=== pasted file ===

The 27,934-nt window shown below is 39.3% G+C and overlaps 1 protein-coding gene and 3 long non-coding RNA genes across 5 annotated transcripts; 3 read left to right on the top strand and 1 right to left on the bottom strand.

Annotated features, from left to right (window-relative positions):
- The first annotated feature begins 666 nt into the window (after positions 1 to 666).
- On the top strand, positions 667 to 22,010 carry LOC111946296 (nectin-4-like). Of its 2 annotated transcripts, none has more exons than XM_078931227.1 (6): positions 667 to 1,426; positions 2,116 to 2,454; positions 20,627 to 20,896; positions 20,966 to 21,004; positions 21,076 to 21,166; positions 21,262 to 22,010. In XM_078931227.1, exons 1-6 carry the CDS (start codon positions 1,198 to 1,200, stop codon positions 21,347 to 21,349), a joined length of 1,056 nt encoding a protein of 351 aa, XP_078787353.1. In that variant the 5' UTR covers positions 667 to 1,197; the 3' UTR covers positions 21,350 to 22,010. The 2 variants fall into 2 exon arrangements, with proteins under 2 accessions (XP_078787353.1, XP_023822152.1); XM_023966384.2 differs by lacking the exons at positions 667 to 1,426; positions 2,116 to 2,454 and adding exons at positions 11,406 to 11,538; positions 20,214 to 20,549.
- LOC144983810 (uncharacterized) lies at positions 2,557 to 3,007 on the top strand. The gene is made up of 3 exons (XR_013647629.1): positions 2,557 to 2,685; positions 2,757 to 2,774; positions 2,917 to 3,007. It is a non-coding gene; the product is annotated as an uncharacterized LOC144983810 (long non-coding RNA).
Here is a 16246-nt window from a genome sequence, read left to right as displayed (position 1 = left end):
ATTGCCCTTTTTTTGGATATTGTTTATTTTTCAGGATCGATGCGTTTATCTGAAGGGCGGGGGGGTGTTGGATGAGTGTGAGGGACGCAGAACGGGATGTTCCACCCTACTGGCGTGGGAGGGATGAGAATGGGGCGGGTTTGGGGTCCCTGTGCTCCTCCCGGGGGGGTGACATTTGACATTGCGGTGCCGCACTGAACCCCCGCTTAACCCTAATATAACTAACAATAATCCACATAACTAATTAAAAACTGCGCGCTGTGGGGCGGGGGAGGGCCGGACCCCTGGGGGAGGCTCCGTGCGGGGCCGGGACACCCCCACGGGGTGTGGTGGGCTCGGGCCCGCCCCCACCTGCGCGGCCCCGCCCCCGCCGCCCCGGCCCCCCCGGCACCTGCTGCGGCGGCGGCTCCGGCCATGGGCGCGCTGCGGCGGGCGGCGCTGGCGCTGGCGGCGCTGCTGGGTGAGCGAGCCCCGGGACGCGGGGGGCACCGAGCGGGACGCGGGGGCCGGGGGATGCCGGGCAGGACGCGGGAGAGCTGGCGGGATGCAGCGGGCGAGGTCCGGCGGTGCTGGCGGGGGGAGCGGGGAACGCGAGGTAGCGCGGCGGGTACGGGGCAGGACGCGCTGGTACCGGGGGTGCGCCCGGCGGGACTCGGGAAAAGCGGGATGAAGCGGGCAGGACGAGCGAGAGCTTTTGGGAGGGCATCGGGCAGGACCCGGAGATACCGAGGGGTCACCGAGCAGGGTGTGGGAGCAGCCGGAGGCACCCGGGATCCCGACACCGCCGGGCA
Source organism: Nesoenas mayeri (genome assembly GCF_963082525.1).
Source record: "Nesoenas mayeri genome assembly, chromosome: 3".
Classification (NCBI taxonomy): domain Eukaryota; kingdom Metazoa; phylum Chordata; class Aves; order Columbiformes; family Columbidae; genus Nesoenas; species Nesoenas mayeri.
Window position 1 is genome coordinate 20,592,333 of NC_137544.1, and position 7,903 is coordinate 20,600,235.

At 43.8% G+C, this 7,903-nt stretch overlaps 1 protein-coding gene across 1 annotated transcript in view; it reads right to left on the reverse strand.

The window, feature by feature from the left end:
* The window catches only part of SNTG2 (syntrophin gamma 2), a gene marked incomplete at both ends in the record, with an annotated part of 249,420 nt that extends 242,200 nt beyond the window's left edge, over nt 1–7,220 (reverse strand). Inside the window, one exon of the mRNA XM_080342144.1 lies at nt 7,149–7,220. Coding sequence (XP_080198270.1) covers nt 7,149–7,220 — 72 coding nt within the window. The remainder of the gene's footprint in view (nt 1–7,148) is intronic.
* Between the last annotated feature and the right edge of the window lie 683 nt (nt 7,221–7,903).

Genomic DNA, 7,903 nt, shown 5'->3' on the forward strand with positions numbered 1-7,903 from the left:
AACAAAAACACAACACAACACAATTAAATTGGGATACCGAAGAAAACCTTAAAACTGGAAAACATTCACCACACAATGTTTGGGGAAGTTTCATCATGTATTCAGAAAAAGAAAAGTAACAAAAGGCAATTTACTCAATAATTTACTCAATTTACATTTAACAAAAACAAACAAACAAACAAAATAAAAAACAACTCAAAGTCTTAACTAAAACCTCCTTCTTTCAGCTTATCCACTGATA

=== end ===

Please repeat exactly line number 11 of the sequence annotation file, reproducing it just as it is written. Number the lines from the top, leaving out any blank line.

Window position 1 is genome coordinate 20,592,333 of NC_137544.1, and position 7,903 is coordinate 20,600,235.